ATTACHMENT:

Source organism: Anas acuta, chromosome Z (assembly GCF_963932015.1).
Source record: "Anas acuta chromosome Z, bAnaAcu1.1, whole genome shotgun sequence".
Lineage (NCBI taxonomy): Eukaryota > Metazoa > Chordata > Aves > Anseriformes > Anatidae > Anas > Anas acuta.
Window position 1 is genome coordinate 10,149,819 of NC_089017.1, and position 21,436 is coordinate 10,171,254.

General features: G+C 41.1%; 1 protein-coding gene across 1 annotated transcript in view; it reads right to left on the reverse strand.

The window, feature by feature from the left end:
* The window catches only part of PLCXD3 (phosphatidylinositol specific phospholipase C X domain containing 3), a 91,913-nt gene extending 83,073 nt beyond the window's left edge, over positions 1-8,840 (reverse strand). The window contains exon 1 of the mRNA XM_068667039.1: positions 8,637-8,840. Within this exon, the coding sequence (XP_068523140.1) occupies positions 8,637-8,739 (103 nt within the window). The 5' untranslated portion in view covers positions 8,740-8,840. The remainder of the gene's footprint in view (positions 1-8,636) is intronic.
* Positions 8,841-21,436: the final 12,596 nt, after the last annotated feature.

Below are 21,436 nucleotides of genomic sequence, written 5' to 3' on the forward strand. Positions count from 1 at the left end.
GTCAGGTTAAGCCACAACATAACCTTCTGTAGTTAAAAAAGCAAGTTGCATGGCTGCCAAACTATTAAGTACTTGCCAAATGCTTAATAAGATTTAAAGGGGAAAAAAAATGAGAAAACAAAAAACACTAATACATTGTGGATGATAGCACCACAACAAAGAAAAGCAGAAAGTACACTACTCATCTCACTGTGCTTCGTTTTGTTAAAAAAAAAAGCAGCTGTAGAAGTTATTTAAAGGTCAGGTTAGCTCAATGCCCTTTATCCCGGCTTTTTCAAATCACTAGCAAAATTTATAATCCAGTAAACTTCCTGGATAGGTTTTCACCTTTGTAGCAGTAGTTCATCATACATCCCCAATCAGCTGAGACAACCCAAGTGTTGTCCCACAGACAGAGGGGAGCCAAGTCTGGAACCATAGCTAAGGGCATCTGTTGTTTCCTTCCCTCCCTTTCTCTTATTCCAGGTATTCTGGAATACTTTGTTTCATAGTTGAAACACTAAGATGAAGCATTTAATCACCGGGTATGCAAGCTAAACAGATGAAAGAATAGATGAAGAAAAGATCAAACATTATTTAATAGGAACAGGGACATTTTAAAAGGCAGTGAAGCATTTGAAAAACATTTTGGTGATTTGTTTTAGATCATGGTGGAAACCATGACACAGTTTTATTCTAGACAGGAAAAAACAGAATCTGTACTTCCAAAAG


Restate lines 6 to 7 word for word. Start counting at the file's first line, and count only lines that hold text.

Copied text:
The window, feature by feature from the left end:
* The window catches only part of PLCXD3 (phosphatidylinositol specific phospholipase C X domain containing 3), a 91,913-nt gene extending 83,073 nt beyond the window's left edge, over positions 1-8,840 (reverse strand). The window contains exon 1 of the mRNA XM_068667039.1: positions 8,637-8,840. Within this exon, the coding sequence (XP_068523140.1) occupies positions 8,637-8,739 (103 nt within the window). The 5' untranslated portion in view covers positions 8,740-8,840. The remainder of the gene's footprint in view (positions 1-8,636) is intronic.